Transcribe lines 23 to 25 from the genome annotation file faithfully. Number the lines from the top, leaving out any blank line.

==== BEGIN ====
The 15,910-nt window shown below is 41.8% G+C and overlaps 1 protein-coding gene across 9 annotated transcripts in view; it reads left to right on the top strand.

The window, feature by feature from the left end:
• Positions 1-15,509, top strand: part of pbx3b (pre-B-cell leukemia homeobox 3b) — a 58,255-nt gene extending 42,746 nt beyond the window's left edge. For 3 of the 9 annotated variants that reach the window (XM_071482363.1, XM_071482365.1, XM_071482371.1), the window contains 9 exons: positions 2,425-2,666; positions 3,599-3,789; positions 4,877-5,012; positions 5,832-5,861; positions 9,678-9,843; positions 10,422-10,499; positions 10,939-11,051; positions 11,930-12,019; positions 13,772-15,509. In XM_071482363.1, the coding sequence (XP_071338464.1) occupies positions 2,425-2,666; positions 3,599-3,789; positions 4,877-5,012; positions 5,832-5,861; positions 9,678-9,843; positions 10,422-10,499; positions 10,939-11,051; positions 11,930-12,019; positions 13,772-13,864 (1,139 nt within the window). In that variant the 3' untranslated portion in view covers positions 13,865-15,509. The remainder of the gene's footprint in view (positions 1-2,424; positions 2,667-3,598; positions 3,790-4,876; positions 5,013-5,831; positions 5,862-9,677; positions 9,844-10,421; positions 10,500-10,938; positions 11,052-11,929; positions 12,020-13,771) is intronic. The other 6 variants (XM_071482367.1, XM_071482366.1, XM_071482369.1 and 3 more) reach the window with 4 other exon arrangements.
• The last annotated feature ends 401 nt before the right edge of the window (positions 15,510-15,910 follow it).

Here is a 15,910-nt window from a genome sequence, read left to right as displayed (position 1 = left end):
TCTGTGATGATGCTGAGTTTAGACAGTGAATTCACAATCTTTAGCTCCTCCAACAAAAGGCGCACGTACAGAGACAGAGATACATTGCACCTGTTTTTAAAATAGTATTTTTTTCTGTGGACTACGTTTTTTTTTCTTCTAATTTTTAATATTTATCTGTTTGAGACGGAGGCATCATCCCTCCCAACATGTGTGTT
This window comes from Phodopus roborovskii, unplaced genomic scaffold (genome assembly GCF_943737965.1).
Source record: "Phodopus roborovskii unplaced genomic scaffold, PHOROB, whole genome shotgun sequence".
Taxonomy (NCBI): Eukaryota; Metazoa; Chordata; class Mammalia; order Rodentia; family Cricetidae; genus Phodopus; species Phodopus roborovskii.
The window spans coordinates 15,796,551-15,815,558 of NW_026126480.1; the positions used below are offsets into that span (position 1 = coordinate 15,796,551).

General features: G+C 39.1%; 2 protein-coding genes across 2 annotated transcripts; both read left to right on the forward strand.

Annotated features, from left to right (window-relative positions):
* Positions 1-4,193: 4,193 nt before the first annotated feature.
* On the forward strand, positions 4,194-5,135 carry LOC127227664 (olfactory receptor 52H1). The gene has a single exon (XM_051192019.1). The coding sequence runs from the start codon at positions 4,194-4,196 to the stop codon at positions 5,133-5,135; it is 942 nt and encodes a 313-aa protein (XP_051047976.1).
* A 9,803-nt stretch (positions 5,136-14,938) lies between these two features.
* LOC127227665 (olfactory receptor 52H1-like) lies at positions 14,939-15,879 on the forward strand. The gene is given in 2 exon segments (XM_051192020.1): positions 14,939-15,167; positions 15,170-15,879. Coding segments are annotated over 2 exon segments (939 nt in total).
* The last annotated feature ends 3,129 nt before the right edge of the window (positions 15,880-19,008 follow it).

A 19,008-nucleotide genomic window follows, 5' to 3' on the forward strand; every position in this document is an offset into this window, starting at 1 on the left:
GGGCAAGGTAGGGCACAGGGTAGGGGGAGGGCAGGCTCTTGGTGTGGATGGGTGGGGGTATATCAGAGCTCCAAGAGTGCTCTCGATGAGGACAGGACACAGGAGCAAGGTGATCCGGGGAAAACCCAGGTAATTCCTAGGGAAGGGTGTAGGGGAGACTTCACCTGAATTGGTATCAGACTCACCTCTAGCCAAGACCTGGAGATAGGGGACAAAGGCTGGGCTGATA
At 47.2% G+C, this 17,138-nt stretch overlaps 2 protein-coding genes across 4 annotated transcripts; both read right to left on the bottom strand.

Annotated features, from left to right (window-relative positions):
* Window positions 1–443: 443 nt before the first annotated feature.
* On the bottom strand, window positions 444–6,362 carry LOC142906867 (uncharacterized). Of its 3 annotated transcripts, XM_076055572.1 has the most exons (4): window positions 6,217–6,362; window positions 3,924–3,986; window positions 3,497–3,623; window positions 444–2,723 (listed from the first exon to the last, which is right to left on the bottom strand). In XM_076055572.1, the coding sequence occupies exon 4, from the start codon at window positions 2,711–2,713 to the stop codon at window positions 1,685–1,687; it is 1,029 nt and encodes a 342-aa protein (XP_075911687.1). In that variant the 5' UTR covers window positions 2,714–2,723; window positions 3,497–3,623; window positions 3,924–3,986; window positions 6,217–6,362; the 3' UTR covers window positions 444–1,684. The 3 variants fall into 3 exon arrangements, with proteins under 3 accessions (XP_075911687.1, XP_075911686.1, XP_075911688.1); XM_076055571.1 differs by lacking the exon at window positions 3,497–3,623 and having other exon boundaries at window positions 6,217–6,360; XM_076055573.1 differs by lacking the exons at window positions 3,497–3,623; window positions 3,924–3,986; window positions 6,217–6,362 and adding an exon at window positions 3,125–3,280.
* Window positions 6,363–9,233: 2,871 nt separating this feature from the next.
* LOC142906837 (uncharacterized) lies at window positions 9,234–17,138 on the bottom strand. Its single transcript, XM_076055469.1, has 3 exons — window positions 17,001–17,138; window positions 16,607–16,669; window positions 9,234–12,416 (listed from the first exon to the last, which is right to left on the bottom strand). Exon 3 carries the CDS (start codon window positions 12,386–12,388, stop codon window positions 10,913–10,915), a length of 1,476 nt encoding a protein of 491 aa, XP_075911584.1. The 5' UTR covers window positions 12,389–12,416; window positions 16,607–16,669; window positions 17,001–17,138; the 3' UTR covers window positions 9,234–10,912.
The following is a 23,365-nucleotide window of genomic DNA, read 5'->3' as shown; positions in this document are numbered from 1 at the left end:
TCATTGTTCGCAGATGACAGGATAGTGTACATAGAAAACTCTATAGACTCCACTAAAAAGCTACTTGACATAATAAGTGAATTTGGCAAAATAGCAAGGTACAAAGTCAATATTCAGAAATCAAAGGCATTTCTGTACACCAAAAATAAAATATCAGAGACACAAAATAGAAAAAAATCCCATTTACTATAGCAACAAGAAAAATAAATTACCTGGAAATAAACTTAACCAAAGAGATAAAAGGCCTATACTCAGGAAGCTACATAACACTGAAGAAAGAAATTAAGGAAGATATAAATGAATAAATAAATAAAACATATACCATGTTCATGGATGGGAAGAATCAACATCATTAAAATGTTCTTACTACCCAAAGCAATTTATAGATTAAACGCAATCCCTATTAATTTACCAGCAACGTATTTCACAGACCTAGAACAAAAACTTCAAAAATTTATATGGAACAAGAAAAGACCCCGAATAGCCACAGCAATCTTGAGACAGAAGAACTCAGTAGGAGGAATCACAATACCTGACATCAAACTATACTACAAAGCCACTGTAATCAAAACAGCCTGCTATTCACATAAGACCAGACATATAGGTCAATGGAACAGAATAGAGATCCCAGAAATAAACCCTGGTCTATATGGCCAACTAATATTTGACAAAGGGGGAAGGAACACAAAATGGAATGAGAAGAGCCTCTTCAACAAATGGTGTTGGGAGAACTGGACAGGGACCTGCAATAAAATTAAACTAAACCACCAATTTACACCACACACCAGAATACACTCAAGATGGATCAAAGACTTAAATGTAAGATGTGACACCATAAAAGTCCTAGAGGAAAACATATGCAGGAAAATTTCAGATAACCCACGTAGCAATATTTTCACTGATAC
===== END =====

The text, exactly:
* On the bottom strand, window positions 444–6,362 carry LOC142906867 (uncharacterized). Of its 3 annotated transcripts, XM_076055572.1 has the most exons (4): window positions 6,217–6,362; window positions 3,924–3,986; window positions 3,497–3,623; window positions 444–2,723 (listed from the first exon to the last, which is right to left on the bottom strand). In XM_076055572.1, the coding sequence occupies exon 4, from the start codon at window positions 2,711–2,713 to the stop codon at window positions 1,685–1,687; it is 1,029 nt and encodes a 342-aa protein (XP_075911687.1). In that variant the 5' UTR covers window positions 2,714–2,723; window positions 3,497–3,623; window positions 3,924–3,986; window positions 6,217–6,362; the 3' UTR covers window positions 444–1,684. The 3 variants fall into 3 exon arrangements, with proteins under 3 accessions (XP_075911687.1, XP_075911686.1, XP_075911688.1); XM_076055571.1 differs by lacking the exon at window positions 3,497–3,623 and having other exon boundaries at window positions 6,217–6,360; XM_076055573.1 differs by lacking the exons at window positions 3,497–3,623; window positions 3,924–3,986; window positions 6,217–6,362 and adding an exon at window positions 3,125–3,280.
* Window positions 6,363–9,233: 2,871 nt separating this feature from the next.
* LOC142906837 (uncharacterized) lies at window positions 9,234–17,138 on the bottom strand. Its single transcript, XM_076055469.1, has 3 exons — window positions 17,001–17,138; window positions 16,607–16,669; window positions 9,234–12,416 (listed from the first exon to the last, which is right to left on the bottom strand). Exon 3 carries the CDS (start codon window positions 12,386–12,388, stop codon window positions 10,913–10,915), a length of 1,476 nt encoding a protein of 491 aa, XP_075911584.1. The 5' UTR covers window positions 12,389–12,416; window positions 16,607–16,669; window positions 17,001–17,138; the 3' UTR covers window positions 9,234–10,912.